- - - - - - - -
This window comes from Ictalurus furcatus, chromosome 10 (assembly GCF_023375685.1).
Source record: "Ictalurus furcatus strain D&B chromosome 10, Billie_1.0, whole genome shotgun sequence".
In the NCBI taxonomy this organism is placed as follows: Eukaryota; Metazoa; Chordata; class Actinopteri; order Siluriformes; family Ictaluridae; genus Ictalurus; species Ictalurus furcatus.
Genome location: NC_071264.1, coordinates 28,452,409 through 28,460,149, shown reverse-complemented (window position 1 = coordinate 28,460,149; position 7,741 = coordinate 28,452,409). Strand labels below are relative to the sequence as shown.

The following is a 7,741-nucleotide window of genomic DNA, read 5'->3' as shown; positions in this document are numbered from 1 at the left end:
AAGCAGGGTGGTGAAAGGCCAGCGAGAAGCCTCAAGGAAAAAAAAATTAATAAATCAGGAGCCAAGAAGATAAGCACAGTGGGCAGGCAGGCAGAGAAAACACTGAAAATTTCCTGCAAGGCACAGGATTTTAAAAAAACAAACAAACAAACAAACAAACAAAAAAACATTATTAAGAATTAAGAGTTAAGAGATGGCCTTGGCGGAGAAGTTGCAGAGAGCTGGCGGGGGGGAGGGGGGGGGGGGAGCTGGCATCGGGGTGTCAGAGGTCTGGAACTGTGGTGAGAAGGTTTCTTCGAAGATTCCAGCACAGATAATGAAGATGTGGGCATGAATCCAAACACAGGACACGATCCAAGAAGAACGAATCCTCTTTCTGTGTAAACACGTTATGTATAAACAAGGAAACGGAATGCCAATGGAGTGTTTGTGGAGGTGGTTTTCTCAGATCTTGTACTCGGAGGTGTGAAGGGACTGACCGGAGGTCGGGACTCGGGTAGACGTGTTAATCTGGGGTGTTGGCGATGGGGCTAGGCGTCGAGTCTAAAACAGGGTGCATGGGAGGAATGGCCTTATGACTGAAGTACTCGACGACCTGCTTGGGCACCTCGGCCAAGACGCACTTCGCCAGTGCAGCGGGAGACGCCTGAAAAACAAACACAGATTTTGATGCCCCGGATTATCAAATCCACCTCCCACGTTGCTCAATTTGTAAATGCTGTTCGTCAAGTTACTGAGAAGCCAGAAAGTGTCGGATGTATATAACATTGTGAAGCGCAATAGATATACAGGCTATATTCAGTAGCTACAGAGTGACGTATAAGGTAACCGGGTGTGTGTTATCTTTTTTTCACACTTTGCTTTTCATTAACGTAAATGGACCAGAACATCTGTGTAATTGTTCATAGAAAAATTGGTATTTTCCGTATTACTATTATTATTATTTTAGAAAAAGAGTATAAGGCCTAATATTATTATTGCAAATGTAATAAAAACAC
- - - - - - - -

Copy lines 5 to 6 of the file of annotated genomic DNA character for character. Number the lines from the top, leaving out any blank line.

The following is a 7,741-nucleotide window of genomic DNA, read 5'->3' as shown; positions in this document are numbered from 1 at the left end:
AAGCAGGGTGGTGAAAGGCCAGCGAGAAGCCTCAAGGAAAAAAAAATTAATAAATCAGGAGCCAAGAAGATAAGCACAGTGGGCAGGCAGGCAGAGAAAACACTGAAAATTTCCTGCAAGGCACAGGATTTTAAAAAAACAAACAAACAAACAAACAAACAAAAAAACATTATTAAGAATTAAGAGTTAAGAGATGGCCTTGGCGGAGAAGTTGCAGAGAGCTGGCGGGGGGGAGGGGGGGGGGGGAGCTGGCATCGGGGTGTCAGAGGTCTGGAACTGTGGTGAGAAGGTTTCTTCGAAGATTCCAGCACAGATAATGAAGATGTGGGCATGAATCCAAACACAGGACACGATCCAAGAAGAACGAATCCTCTTTCTGTGTAAACACGTTATGTATAAACAAGGAAACGGAATGCCAATGGAGTGTTTGTGGAGGTGGTTTTCTCAGATCTTGTACTCGGAGGTGTGAAGGGACTGACCGGAGGTCGGGACTCGGGTAGACGTGTTAATCTGGGGTGTTGGCGATGGGGCTAGGCGTCGAGTCTAAAACAGGGTGCATGGGAGGAATGGCCTTATGACTGAAGTACTCGACGACCTGCTTGGGCACCTCGGCCAAGACGCACTTCGCCAGTGCAGCGGGAGACGCCTGAAAAACAAACACAGATTTTGATGCCCCGGATTATCAAATCCACCTCCCACGTTGCTCAATTTGTAAATGCTGTTCGTCAAGTTACTGAGAAGCCAGAAAGTGTCGGATGTATATAACATTGTGAAGCGCAATAGATATACAGGCTATATTCAGTAGCTACAGAGTGACGTATAAGGTAACCGGGTGTGTGTTATCTTTTTTTCACACTTTGCTTTTCATTAACGTAAATGGACCAGAACATCTGTGTAATTGTTCATAGAAAAATTGGTATTTTCCGTATTACTATTATTATTATTTTAGAAAAAGAGTATAAGGCCTAATATTATTATTGCAAATGTAATAAAAACAC